The Freelance Mentalists.
Thursday, October 14, 2004
 
Matt Cibula's All-Star Obscure-Ass Records You Really Need to Hear #39

Joyce, Astronauta: Songs of Elis (Blue Jackel), 1998

Joyce is the jam. She's been around the music business for four decades, which is not really all that long in Brazil but seems like forever here. She's also still hot; Cris Aflalo, a hip young Paulista whose debut album is rocking my 2004, LOVES Joyce, and so do a lot of her friends. Plus, Joyce is still really pretty hot, at least from these camera angles that make her look like Teri Hatcher's older sister.

Astronauta is a tribute record to the legendary Elis Regina, a singer of grace and crystalline beauty who died too soon. These songs are done up Braz-jazz style, lots of bossa touches, rolling piano solos over skittish guitar chords and tumbling drum patterns that cannot be replicated in the U.S.; the songs are mostly covers of stuff Elis sang, by superstars like Vinicius de Moraes and Edu Lobo and Milton Nascimento and Gilberto Gil and A.C. Jobim, except for the first track and the last, both co-written by Joyce her damn self.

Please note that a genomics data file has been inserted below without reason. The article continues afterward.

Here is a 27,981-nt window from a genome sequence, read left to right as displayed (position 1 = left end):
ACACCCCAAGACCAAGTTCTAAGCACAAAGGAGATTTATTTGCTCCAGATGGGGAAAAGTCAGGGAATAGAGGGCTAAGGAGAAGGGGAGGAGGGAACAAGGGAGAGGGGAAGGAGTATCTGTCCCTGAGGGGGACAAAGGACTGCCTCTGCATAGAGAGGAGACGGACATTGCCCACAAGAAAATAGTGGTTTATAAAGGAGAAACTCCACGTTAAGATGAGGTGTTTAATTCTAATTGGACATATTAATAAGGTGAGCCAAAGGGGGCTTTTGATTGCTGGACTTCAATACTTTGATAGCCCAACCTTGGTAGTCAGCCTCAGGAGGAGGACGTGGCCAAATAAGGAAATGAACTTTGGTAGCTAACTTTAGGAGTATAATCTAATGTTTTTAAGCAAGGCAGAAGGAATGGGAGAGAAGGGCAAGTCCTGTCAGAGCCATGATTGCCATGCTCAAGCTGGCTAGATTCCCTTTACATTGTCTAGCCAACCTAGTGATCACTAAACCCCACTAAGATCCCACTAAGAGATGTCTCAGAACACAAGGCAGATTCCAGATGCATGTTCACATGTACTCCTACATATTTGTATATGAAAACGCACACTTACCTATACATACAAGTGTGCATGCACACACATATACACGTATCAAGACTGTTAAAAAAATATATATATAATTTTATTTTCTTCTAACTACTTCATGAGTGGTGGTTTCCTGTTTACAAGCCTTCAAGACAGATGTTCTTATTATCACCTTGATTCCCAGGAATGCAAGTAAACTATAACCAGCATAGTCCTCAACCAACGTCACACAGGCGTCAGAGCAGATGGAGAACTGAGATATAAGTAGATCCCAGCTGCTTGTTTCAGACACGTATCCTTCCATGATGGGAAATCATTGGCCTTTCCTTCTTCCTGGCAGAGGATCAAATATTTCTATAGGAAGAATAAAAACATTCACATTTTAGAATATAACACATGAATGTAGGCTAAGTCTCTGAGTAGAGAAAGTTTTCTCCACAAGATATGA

This music cooks like a sweaty guy at a family barbecue. The band isn't quite exactly the Banda Maluca lineup from this year's Just a Little Bit Crazy record, but close with the nucleus of drum genius Tutty Moreno & guitarist Rudolfo Stroeter; there are also important guest shots by Mulgrew Miller and Renee Rosnes. They can pick their way through the intricacy of Gil's "Oriente," rock a samba beat on "Menino Das Laranjas," or do it up slow-jamz-way on "Essa Mulher." Plus, the album concludes with the song I consider the most perfect thing ever written: Jobim & de Moraes' "Waters of March," here an English-language duet with Joyce and Dori Caymmi, and sublime enough to be my third-favorite version ever, which is high praise if you know how many damned versions there are of this song.

Joyce is a singer, and a great writer ("Samba Pra Elis" is a sweet opening thing), but she is first and foremost a bandleader. Her guitar work is precision itself, interweaving with the two- and three- and five-part band, she drives everyone on. And come on, did I mention that Tutty Moreno is the drummer? Have you ever HEARD Tutty Moreno? Dude played drums on Gil's "Aquele Abraco," okay? END OF STORY.

This album is full of heart and love, it hits all the pleasure centers, and it's smart and funky and Brazilian. Oh, and here's the best part: I bought it for one dollar in the bargain bin at The Exclusive Co. DAMN I'M A BADASS.
 
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